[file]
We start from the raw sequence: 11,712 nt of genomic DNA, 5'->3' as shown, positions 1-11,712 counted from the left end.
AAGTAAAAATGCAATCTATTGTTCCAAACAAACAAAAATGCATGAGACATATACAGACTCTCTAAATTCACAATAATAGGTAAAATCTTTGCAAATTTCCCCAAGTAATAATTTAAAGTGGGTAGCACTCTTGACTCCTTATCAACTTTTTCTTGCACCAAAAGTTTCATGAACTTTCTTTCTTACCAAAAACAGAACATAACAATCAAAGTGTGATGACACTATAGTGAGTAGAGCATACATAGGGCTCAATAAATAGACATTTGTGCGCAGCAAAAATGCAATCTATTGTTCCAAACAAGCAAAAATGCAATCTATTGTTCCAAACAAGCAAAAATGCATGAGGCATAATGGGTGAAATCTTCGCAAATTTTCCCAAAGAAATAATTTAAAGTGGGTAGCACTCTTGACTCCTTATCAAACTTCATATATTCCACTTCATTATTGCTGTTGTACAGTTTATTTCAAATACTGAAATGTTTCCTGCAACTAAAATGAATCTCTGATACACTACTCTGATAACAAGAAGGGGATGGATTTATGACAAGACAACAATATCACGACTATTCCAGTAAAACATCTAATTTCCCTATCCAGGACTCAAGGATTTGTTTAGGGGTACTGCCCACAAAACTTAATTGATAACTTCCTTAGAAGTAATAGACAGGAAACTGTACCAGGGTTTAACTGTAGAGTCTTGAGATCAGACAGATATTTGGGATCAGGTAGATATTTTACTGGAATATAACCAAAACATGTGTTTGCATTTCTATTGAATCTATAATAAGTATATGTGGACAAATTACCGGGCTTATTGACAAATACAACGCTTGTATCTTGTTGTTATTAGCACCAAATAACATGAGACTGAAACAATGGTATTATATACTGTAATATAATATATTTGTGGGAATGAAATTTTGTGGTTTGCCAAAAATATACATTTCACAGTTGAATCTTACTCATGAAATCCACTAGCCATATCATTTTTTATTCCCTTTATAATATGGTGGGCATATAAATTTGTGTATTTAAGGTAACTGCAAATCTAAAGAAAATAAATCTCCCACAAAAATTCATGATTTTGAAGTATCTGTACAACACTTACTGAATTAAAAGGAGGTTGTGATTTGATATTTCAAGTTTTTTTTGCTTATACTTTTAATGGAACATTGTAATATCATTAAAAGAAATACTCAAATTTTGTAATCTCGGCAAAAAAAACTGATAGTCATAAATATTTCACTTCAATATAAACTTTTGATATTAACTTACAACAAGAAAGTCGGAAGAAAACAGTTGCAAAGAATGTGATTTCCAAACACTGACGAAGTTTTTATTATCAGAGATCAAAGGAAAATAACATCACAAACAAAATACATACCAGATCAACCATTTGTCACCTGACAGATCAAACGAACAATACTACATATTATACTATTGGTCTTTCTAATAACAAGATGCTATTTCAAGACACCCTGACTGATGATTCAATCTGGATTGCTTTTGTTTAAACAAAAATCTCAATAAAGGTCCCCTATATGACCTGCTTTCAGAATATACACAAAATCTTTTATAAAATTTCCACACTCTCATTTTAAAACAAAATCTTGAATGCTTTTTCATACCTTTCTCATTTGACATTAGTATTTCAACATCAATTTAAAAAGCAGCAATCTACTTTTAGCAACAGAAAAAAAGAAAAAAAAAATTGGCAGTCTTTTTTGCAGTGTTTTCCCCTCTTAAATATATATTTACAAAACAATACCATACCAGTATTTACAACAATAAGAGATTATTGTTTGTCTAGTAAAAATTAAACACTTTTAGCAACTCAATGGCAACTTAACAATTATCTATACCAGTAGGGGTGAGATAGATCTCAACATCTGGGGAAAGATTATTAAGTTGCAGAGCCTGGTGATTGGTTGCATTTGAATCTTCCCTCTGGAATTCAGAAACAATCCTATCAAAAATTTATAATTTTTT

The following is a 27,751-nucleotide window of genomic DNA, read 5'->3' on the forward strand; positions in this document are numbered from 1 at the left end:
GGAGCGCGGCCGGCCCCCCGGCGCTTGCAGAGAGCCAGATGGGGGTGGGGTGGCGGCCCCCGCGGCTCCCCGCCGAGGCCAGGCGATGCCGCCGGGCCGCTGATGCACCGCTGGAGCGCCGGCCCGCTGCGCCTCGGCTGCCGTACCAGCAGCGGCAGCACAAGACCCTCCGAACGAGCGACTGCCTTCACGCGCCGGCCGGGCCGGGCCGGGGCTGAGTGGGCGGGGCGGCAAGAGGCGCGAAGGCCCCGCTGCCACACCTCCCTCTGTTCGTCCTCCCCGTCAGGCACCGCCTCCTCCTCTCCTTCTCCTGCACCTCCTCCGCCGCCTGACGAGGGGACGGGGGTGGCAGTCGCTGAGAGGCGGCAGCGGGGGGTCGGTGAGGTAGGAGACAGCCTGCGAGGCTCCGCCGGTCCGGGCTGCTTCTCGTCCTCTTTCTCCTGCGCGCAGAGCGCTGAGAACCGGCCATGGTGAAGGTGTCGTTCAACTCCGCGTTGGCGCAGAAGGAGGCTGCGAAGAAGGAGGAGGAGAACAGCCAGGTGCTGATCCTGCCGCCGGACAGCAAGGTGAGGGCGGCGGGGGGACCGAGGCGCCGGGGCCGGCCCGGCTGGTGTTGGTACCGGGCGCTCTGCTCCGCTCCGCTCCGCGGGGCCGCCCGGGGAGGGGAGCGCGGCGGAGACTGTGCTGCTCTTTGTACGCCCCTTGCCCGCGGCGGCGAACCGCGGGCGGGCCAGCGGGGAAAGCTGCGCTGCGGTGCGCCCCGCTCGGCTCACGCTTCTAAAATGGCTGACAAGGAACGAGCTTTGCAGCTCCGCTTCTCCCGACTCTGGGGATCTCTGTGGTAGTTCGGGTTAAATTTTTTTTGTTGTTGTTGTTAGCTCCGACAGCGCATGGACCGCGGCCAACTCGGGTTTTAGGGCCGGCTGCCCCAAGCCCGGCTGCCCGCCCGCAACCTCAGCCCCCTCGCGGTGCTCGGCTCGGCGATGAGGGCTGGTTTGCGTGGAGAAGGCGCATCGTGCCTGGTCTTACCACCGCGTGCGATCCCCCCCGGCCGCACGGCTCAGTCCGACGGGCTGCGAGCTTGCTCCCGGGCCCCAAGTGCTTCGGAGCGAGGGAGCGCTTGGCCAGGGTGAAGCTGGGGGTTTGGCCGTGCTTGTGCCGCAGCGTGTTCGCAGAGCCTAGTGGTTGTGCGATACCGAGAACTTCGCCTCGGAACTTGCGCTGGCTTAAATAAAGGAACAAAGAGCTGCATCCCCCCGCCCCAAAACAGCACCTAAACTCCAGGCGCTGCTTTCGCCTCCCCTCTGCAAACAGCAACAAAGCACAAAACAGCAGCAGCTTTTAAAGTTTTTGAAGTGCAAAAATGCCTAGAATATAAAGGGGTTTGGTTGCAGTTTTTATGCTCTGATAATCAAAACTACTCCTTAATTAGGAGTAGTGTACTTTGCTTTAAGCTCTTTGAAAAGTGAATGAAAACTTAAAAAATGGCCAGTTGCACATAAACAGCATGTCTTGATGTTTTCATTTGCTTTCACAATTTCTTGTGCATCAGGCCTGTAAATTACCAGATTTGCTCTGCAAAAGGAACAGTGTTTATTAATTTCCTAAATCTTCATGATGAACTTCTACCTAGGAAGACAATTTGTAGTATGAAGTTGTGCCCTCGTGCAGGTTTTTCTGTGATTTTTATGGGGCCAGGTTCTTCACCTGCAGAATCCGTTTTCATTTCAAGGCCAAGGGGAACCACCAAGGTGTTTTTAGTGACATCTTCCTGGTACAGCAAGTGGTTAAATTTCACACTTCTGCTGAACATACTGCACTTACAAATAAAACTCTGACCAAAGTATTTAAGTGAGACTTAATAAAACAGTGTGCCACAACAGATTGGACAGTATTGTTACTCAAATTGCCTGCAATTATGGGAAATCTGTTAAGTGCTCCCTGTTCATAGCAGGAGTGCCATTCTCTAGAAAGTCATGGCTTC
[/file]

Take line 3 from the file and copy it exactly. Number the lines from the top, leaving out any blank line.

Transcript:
The following is a 27,751-nucleotide window of genomic DNA, read 5'->3' on the forward strand; positions in this document are numbered from 1 at the left end: